Colorado's Juvie Lifers Have Shot at Freedom After Supreme Court Decision
A booking photo for Erik Jensen, sentenced to life without parole at age seventeen for his role in a 1998 murder.
Thousands of prisoners across the country who were sentenced to life imprisonment for crimes committed when they were juveniles could soon have their sentences significantly reduced thanks to a United States Supreme Court ruling on Monday. That group includes more than forty juvie lifers in Colorado, most of whom have been behind bars for decades.
In 2012, the Supremes ruled that mandatory sentences of life without parole (LWOP) for juveniles violate the Eighth Amendment prohibition on cruel and unusual punishment. The 5-4 decision didn't preclude the possibility that a teen killer could receive a life sentence, but it required that the penalty be based on individual circumstances; a one-size-fits-all sentencing scheme doesn't take into account an offender's age and other mitigating factors, the court decided. But the decision had little impact on Colorado's LWOP population; for years the legislature and the state courts argued over how to interpret the ruling, and last year, the Colorado Supreme Court held that the ruling wasn't retroactive and couldn't be applied to defendants who'd already exhausted their direct appeals.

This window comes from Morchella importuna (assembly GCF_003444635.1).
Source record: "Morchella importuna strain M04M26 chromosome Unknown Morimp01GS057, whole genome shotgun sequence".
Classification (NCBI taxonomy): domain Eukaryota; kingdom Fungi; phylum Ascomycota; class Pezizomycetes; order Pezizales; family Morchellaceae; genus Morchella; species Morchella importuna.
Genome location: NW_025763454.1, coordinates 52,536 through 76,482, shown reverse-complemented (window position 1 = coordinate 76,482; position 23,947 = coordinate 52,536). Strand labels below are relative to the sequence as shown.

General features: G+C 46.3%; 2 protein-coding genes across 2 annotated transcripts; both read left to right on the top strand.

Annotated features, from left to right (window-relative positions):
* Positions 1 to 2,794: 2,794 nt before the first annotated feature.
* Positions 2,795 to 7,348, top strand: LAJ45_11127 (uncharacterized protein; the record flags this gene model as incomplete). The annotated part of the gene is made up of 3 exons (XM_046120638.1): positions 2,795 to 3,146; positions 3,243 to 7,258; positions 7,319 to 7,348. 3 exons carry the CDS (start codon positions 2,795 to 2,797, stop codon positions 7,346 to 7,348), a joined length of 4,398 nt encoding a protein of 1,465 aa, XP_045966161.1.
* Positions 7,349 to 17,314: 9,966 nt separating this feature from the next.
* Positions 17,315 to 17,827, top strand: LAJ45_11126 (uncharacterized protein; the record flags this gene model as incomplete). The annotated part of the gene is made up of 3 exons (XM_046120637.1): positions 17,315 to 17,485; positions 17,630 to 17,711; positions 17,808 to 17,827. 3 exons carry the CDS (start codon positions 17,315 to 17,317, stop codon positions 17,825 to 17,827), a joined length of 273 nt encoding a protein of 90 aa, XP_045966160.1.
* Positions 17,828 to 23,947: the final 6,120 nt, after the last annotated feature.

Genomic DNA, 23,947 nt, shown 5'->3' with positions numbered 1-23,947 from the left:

This week's decision, though, declares that the ban on mandatory life imprisonment is retroactive. It comes in a case brought by Henry Montgomery, a Louisiana man who, at the age of seventeen, killed a deputy sheriff in Louisiana. Montgomery has now spent five decades in prison and become a model prisoner. Writing for the 6-3 majority, Justice Anthony Kennedy opined that "prisoners like Montgomery must be given the opportunity to show their crime did not reflect irreparable corruption; and, if it did not, their hope for some years of life outside prison walls must be restored."
A dissenting opinion, authored by Justice Antonin Scalia, complains that the decision interferes with state rights and "is just a devious way of eliminating life without parole for juvenile offenders."
But advocates for Colorado's juvenile lifers — several of whom, including Erik Jensen, Jacob Ind, and Jeff Johnson, have been subjects of Westword investigations — welcomed the ruling as bringing clarity to a frustrating impasse in Colorado. "Everyone felt we would eventually get retroactivity, but not on this case," says Mary Ellen Johnson, director of the Denver-based Pendulum Foundation, which advocates for juvenile lifers nationwide. "It does seem to open the door to all sorts of things. This is a much better and more comprehensive ruling than we expected."
It's not clear at this point whether Colorado's juvenile lifers would face individual resentencing hearings, go before a parole board, or have their sentences cut by legislative action. In 2006, the state changed the kind of sentences it can give juveniles who face charges in adult court, capping a "life" sentence at forty years before parole eligibility. But those convicted of homicides and other serious crimes prior to that didn't get any reconsideration — not until this week.
For more about the controversy over juvenile lifers in Colorado, see our 2012 feature "The Old Boys."